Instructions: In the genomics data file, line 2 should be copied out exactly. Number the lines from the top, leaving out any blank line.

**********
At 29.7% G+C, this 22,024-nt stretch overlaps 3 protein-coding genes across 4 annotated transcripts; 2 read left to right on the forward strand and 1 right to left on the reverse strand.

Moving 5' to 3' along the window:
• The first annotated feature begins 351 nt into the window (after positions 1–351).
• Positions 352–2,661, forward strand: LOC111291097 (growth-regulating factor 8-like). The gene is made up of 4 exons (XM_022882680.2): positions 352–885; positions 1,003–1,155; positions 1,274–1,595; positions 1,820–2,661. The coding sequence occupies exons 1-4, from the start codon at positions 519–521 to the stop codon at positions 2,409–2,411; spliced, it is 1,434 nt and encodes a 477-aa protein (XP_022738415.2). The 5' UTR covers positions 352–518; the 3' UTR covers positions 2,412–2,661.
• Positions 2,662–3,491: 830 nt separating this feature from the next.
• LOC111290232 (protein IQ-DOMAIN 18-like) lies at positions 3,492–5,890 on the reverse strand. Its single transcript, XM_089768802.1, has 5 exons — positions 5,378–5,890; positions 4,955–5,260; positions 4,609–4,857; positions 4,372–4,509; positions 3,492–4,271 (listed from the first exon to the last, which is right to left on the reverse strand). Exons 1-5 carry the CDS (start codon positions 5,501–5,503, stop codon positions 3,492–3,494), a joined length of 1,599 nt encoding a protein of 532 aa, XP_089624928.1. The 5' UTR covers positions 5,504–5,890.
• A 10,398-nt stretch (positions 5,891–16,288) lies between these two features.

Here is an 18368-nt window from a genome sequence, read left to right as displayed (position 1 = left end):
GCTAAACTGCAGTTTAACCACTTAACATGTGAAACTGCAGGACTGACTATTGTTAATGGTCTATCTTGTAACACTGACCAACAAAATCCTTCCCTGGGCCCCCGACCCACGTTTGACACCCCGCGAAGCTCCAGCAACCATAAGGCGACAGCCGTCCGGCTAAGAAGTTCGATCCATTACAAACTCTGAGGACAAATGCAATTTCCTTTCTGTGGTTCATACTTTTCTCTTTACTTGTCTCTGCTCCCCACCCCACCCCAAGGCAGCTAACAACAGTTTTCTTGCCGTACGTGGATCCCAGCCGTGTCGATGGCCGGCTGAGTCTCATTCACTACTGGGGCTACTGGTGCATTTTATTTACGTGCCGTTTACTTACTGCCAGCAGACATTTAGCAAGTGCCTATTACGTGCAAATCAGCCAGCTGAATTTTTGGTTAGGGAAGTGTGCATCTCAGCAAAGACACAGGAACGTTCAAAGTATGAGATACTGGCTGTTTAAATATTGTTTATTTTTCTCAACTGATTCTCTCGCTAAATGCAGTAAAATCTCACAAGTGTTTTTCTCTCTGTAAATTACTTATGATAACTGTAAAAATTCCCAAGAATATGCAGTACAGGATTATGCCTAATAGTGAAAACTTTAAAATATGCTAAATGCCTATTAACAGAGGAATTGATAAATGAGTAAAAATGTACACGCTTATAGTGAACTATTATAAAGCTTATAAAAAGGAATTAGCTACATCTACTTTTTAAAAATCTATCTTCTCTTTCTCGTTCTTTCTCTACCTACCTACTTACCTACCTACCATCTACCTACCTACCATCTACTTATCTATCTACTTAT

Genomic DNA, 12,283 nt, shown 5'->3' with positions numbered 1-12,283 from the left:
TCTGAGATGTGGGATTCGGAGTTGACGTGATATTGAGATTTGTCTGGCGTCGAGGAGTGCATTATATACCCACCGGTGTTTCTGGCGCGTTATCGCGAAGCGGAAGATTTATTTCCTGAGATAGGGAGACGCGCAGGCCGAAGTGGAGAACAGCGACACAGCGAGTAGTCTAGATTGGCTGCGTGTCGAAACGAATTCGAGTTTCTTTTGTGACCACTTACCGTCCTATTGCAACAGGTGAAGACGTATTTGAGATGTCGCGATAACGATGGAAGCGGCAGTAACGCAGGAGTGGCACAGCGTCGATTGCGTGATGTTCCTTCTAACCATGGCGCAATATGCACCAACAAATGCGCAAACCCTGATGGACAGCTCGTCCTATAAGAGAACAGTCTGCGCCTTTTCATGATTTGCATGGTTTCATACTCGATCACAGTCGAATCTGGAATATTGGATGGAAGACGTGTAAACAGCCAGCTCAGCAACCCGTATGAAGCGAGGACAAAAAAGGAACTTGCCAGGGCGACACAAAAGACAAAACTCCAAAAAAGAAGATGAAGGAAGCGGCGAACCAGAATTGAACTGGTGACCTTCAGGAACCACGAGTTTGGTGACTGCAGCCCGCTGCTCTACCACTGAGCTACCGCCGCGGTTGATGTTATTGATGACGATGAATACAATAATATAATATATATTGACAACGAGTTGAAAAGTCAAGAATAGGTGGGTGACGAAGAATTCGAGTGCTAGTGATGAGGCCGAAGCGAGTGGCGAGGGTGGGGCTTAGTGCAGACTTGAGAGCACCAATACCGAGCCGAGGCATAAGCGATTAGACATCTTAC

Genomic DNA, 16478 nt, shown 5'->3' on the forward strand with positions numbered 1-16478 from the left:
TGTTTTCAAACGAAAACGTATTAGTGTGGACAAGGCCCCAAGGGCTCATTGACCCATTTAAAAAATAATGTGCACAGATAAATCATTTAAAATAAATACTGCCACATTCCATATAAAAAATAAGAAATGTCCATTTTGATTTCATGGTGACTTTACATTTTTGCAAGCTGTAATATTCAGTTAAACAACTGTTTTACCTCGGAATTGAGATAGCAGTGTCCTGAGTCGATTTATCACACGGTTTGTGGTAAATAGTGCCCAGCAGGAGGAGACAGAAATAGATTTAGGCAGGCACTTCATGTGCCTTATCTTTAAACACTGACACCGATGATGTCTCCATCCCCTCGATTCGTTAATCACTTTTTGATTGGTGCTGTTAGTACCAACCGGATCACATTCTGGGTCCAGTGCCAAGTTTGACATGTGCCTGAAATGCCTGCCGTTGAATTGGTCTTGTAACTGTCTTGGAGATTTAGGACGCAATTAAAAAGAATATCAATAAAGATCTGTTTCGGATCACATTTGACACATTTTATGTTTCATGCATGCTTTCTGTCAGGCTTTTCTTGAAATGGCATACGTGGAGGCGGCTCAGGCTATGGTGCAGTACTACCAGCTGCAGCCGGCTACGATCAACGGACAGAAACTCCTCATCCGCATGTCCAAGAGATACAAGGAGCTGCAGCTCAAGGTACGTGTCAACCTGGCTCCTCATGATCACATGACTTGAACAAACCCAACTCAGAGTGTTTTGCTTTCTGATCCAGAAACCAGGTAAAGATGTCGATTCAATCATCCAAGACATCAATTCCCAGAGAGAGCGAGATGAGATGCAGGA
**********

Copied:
Moving 5' to 3' along the window: